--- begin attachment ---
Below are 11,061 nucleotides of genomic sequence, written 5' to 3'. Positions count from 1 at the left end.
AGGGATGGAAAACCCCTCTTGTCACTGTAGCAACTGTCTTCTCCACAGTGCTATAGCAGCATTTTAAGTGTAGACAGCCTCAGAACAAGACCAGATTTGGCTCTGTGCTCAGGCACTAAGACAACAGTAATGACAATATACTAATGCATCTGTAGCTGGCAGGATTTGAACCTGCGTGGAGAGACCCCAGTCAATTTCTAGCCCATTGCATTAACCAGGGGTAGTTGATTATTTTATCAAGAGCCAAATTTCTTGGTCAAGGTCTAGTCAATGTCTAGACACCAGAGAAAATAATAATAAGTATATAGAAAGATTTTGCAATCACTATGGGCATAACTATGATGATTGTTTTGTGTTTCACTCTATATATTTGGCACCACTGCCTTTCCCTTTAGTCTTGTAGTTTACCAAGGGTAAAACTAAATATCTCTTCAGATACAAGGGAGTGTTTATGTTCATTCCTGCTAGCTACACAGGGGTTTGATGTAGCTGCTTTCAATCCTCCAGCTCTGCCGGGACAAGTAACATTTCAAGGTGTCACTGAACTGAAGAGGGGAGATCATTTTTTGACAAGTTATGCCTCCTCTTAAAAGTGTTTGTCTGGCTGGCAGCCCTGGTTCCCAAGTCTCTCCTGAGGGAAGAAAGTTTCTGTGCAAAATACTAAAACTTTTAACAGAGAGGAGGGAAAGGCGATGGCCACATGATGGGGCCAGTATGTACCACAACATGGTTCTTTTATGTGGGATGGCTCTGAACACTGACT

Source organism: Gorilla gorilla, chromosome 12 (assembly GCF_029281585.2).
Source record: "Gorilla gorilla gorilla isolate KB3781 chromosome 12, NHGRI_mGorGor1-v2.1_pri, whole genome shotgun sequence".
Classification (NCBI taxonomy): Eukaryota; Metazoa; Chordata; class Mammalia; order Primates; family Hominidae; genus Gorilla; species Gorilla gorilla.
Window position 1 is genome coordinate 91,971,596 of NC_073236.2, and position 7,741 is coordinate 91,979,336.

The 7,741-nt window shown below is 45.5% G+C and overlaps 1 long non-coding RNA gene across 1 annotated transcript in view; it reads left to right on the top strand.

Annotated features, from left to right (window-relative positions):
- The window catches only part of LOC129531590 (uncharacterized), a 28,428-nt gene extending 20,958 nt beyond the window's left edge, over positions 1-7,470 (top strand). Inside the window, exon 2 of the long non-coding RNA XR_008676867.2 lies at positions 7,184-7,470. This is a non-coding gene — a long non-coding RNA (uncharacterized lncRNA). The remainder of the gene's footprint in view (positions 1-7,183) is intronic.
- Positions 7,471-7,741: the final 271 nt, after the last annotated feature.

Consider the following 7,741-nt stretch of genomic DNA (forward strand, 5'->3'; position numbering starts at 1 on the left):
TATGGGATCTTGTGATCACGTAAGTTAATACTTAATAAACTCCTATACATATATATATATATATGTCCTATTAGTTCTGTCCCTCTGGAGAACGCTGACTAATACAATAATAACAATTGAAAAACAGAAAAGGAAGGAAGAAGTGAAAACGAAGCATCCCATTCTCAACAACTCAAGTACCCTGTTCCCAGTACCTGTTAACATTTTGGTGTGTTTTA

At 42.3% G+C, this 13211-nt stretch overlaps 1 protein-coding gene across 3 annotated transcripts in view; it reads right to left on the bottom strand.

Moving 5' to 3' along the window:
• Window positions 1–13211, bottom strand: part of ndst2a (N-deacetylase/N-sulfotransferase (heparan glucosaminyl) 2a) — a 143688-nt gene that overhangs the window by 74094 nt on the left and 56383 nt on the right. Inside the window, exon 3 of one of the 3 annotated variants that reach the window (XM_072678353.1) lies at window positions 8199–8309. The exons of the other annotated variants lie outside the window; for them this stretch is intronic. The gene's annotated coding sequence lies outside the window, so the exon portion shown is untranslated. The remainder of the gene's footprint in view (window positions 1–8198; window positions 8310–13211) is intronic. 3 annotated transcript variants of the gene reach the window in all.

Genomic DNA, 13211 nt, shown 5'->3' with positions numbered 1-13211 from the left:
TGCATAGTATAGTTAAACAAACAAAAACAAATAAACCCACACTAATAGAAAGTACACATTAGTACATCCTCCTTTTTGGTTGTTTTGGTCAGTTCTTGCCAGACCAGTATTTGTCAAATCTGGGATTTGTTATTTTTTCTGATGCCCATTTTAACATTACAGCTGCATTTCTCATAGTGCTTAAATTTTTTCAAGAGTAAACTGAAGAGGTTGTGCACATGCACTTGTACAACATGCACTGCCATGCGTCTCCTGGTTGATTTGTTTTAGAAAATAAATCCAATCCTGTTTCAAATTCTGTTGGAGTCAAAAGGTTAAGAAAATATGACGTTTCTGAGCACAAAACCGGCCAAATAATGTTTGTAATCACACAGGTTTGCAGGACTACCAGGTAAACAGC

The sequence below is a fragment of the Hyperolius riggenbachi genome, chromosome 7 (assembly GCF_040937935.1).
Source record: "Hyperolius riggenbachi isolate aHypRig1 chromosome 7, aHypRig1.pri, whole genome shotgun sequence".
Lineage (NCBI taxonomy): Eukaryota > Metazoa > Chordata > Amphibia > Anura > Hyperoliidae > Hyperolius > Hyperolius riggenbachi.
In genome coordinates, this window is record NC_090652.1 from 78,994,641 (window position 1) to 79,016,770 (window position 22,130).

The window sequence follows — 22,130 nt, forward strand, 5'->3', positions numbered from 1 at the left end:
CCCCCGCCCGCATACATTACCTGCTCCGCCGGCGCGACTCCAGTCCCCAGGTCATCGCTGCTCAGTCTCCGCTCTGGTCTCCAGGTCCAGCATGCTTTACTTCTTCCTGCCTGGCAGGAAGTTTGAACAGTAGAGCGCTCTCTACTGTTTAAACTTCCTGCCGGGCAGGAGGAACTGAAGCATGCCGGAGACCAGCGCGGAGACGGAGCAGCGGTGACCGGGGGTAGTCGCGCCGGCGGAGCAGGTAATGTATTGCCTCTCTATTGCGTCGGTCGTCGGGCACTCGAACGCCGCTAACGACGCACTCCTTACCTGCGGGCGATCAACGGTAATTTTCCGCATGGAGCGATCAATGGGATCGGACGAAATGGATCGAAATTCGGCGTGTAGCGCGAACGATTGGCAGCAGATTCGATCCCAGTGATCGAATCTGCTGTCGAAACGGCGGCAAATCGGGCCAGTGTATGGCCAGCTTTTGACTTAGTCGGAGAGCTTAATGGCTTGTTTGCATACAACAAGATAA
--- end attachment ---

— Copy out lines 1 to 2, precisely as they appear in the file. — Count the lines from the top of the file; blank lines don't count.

Below are 11,061 nucleotides of genomic sequence, written 5' to 3'. Positions count from 1 at the left end.
AGGGATGGAAAACCCCTCTTGTCACTGTAGCAACTGTCTTCTCCACAGTGCTATAGCAGCATTTTAAGTGTAGACAGCCTCAGAACAAGACCAGATTTGGCTCTGTGCTCAGGCACTAAGACAACAGTAATGACAATATACTAATGCATCTGTAGCTGGCAGGATTTGAACCTGCGTGGAGAGACCCCAGTCAATTTCTAGCCCATTGCATTAACCAGGGGTAGTTGATTATTTTATCAAGAGCCAAATTTCTTGGTCAAGGTCTAGTCAATGTCTAGACACCAGAGAAAATAATAATAAGTATATAGAAAGATTTTGCAATCACTATGGGCATAACTATGATGATTGTTTTGTGTTTCACTCTATATATTTGGCACCACTGCCTTTCCCTTTAGTCTTGTAGTTTACCAAGGGTAAAACTAAATATCTCTTCAGATACAAGGGAGTGTTTATGTTCATTCCTGCTAGCTACACAGGGGTTTGATGTAGCTGCTTTCAATCCTCCAGCTCTGCCGGGACAAGTAACATTTCAAGGTGTCACTGAACTGAAGAGGGGAGATCATTTTTTGACAAGTTATGCCTCCTCTTAAAAGTGTTTGTCTGGCTGGCAGCCCTGGTTCCCAAGTCTCTCCTGAGGGAAGAAAGTTTCTGTGCAAAATACTAAAACTTTTAACAGAGAGGAGGGAAAGGCGATGGCCACATGATGGGGCCAGTATGTACCACAACATGGTTCTTTTATGTGGGATGGCTCTGAACACTGACT